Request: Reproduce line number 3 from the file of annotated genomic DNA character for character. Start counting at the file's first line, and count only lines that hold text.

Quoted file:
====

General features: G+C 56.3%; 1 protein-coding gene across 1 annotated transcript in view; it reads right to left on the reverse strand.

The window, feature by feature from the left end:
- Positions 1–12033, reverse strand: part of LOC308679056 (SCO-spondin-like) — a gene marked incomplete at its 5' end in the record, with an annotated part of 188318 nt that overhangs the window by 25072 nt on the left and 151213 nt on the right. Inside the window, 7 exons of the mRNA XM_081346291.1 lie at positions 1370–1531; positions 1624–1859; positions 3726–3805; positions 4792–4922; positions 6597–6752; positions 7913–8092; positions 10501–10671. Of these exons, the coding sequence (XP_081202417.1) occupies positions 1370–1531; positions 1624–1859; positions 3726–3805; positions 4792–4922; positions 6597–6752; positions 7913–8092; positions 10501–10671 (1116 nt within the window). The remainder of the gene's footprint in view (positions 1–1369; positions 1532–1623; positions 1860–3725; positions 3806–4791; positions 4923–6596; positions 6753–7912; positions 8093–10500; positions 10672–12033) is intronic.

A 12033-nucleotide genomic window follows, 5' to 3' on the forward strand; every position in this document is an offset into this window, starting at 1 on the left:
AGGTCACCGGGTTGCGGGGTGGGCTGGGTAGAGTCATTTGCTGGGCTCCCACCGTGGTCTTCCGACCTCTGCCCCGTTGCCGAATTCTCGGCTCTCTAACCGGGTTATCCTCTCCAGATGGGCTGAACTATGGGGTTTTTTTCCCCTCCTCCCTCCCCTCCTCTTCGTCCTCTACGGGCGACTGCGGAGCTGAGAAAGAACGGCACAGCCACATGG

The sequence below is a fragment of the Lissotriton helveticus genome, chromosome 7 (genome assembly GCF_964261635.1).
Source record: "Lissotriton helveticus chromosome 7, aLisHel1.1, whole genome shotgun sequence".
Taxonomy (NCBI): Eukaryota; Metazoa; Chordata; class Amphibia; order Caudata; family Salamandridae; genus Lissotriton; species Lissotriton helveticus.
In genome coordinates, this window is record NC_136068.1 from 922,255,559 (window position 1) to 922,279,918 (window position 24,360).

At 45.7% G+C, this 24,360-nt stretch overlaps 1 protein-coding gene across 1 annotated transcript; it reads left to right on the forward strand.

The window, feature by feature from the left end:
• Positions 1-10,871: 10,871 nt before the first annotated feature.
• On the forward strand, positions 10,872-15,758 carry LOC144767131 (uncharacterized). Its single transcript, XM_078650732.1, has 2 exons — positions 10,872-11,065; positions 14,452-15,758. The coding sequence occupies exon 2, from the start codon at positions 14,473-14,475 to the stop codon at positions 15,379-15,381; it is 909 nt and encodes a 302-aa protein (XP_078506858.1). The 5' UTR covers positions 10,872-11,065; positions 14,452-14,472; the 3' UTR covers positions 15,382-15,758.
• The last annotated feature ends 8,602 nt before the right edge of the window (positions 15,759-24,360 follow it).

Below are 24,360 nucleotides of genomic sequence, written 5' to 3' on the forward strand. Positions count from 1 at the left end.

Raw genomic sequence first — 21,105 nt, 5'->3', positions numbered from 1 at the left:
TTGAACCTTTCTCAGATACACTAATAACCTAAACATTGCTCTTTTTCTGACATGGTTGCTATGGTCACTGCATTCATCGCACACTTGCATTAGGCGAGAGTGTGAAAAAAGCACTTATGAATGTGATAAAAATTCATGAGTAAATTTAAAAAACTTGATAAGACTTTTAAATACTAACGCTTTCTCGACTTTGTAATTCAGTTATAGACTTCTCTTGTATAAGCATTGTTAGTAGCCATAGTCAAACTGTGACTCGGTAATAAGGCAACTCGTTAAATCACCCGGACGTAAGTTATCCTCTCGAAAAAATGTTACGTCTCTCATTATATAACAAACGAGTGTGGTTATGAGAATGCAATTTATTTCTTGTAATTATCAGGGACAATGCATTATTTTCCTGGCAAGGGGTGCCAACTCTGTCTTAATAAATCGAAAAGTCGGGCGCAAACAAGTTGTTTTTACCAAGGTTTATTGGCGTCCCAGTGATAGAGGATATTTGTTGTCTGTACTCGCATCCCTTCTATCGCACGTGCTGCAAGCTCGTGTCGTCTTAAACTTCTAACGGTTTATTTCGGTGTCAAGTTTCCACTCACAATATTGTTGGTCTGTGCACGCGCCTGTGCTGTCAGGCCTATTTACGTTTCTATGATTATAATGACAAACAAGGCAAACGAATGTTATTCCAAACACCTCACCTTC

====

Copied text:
- Positions 1–12033, reverse strand: part of LOC308679056 (SCO-spondin-like) — a gene marked incomplete at its 5' end in the record, with an annotated part of 188318 nt that overhangs the window by 25072 nt on the left and 151213 nt on the right. Inside the window, 7 exons of the mRNA XM_081346291.1 lie at positions 1370–1531; positions 1624–1859; positions 3726–3805; positions 4792–4922; positions 6597–6752; positions 7913–8092; positions 10501–10671. Of these exons, the coding sequence (XP_081202417.1) occupies positions 1370–1531; positions 1624–1859; positions 3726–3805; positions 4792–4922; positions 6597–6752; positions 7913–8092; positions 10501–10671 (1116 nt within the window). The remainder of the gene's footprint in view (positions 1–1369; positions 1532–1623; positions 1860–3725; positions 3806–4791; positions 4923–6596; positions 6753–7912; positions 8093–10500; positions 10672–12033) is intronic.